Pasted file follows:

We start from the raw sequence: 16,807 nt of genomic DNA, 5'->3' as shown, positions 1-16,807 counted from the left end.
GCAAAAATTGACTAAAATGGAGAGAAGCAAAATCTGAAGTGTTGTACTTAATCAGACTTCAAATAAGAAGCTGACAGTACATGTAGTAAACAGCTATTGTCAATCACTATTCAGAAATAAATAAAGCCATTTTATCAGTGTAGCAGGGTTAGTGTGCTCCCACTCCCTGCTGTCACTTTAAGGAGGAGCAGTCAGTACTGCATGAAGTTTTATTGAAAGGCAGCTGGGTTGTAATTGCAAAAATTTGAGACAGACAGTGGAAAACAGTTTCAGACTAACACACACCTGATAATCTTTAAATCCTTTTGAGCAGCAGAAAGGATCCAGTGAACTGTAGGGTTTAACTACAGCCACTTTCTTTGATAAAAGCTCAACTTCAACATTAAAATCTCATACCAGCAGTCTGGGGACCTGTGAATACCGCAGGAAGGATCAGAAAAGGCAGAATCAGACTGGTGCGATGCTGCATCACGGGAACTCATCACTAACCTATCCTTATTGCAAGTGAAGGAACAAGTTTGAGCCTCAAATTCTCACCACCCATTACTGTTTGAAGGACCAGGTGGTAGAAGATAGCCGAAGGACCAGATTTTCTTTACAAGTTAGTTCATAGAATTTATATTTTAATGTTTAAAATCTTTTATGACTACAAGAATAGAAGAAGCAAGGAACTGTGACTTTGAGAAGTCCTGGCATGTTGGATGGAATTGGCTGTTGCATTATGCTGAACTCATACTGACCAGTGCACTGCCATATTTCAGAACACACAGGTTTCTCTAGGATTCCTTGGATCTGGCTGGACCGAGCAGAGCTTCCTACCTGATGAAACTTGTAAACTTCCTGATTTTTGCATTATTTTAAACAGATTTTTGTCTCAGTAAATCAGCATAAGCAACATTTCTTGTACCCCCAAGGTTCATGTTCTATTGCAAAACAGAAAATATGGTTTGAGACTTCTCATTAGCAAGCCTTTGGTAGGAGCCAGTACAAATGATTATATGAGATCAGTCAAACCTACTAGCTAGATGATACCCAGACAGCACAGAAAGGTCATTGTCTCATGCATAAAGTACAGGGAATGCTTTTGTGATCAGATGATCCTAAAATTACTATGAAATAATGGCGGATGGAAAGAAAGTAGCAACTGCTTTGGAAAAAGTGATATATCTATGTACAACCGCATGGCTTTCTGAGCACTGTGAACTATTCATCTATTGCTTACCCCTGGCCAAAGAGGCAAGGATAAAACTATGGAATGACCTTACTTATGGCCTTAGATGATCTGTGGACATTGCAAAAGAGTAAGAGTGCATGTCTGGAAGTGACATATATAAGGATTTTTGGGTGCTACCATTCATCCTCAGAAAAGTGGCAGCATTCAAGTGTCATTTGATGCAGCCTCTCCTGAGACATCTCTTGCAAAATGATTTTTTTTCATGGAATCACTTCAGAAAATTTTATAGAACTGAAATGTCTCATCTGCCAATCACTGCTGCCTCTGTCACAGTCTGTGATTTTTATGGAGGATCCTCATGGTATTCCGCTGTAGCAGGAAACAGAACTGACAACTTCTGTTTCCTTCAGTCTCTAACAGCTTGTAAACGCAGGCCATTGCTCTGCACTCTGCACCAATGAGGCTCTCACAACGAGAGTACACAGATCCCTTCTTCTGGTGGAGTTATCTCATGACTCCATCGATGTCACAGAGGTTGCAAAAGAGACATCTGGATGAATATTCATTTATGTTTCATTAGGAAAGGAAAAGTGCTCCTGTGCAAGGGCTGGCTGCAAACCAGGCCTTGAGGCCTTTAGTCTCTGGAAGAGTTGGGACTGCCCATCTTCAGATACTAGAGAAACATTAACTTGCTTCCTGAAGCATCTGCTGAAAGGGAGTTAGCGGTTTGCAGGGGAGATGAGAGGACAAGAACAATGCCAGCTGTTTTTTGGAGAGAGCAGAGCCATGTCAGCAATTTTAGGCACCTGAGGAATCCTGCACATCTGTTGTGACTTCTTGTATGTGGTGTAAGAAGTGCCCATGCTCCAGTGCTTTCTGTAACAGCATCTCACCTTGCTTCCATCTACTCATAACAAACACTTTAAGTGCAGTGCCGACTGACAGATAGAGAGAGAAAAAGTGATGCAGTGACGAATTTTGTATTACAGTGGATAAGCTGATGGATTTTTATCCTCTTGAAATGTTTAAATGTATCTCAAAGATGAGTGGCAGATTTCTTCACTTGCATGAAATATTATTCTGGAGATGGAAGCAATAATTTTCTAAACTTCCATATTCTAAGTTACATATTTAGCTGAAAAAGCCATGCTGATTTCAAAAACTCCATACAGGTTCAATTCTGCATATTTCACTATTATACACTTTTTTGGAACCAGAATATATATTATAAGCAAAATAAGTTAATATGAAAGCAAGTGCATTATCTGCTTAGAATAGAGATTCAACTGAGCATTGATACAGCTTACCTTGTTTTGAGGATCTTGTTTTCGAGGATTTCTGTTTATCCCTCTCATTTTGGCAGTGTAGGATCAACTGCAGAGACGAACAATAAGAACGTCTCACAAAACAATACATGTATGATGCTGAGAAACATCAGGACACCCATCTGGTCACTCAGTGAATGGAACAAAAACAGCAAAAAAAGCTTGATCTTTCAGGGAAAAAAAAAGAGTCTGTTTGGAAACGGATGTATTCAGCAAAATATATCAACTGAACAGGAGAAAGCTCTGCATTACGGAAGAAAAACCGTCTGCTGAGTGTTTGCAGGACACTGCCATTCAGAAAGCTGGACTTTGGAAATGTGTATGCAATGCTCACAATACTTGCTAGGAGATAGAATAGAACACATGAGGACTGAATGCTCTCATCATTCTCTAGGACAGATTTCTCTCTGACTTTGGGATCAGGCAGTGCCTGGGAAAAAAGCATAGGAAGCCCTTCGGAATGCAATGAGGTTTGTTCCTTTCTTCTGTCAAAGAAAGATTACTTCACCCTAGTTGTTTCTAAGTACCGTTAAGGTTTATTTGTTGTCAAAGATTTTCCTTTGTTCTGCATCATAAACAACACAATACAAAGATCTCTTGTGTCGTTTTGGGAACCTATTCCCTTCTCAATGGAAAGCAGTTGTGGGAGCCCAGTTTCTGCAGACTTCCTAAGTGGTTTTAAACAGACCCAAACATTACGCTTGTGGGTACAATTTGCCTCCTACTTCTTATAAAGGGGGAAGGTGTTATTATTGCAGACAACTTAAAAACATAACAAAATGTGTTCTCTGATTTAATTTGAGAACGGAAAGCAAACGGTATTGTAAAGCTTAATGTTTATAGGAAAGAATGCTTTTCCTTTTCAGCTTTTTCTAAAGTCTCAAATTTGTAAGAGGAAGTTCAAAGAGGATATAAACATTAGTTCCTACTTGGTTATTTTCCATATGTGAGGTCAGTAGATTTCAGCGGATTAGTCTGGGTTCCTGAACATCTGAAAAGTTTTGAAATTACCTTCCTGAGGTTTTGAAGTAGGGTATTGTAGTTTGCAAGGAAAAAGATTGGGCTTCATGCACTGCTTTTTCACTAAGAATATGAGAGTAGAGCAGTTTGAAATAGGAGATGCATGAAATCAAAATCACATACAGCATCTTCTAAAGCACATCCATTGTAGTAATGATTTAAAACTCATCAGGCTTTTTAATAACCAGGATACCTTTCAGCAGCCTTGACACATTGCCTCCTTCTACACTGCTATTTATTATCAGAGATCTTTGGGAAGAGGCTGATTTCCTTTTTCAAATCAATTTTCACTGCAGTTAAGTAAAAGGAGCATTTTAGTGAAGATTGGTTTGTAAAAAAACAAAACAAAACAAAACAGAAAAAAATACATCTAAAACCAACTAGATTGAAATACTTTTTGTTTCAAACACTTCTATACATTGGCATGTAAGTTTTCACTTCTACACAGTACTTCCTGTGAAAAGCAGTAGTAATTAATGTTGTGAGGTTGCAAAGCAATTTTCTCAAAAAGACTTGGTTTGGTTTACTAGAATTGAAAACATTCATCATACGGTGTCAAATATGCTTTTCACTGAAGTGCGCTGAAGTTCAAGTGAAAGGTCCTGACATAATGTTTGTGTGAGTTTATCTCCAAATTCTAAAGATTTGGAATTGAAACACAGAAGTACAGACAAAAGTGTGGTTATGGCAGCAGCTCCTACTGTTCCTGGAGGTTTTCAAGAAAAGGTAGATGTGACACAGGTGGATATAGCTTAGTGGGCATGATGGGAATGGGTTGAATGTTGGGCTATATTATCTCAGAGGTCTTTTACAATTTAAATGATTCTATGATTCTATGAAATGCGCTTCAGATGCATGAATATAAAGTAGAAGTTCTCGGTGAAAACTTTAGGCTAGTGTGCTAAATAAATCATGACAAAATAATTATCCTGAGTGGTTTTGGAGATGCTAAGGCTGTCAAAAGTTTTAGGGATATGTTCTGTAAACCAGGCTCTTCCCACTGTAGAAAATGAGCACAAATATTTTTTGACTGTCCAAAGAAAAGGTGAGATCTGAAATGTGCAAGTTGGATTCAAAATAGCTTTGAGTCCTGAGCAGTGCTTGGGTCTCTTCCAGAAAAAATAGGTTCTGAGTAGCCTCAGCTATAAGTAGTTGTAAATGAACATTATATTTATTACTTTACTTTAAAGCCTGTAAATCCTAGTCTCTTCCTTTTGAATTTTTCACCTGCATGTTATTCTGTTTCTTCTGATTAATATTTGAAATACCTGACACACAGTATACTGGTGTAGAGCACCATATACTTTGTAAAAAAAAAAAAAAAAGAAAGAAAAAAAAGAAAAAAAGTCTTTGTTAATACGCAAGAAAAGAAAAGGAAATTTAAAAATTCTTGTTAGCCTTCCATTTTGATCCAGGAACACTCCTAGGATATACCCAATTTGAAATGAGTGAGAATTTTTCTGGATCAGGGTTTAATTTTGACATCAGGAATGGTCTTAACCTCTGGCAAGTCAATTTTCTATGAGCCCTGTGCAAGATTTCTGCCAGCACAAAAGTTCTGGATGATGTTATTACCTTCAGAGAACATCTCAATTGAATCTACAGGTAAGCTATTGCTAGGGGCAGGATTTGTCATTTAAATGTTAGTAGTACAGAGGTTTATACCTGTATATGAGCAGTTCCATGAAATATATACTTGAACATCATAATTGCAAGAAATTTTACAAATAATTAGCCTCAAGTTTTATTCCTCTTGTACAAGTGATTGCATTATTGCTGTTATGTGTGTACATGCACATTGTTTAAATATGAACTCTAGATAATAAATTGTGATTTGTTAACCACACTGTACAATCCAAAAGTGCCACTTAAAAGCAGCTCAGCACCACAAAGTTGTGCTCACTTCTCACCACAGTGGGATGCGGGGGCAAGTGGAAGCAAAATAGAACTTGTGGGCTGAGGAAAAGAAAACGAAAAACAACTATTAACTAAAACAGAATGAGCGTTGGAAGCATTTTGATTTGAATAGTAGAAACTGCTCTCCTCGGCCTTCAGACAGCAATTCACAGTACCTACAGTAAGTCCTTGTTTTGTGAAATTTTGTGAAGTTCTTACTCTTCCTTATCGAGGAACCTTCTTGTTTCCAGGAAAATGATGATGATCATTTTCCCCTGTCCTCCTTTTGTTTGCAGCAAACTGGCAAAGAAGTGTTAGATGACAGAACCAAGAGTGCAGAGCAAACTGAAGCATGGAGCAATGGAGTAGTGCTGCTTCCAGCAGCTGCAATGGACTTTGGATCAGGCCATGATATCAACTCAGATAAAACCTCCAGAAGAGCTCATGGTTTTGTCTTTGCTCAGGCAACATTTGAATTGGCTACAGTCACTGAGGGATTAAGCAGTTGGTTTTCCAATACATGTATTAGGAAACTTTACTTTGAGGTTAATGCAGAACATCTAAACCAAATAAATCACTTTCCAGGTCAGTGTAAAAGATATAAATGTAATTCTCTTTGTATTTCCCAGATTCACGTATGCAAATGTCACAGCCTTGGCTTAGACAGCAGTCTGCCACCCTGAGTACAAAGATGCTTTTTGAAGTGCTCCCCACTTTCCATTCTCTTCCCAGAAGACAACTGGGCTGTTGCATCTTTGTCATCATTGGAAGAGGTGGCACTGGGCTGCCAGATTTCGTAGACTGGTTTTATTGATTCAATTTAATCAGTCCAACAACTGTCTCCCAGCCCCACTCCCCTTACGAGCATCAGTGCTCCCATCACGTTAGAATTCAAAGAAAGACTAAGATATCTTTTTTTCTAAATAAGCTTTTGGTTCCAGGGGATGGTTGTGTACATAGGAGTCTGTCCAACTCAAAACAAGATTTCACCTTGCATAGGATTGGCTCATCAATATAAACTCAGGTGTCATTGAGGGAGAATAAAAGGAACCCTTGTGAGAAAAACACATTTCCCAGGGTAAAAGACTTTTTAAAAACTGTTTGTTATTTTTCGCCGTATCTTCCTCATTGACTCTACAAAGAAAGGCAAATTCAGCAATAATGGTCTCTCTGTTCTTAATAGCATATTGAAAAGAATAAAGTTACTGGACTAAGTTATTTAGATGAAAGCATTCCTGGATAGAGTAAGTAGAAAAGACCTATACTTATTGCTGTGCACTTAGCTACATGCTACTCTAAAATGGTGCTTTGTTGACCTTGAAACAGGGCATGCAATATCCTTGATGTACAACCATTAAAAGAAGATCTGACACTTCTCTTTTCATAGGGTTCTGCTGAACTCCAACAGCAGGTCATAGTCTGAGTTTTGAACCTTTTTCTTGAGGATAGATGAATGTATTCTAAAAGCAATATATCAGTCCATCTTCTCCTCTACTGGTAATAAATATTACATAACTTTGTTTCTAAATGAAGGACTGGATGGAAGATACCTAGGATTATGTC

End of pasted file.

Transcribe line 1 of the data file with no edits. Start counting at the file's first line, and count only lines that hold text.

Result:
We start from the raw sequence: 16,807 nt of genomic DNA, 5'->3' as shown, positions 1-16,807 counted from the left end.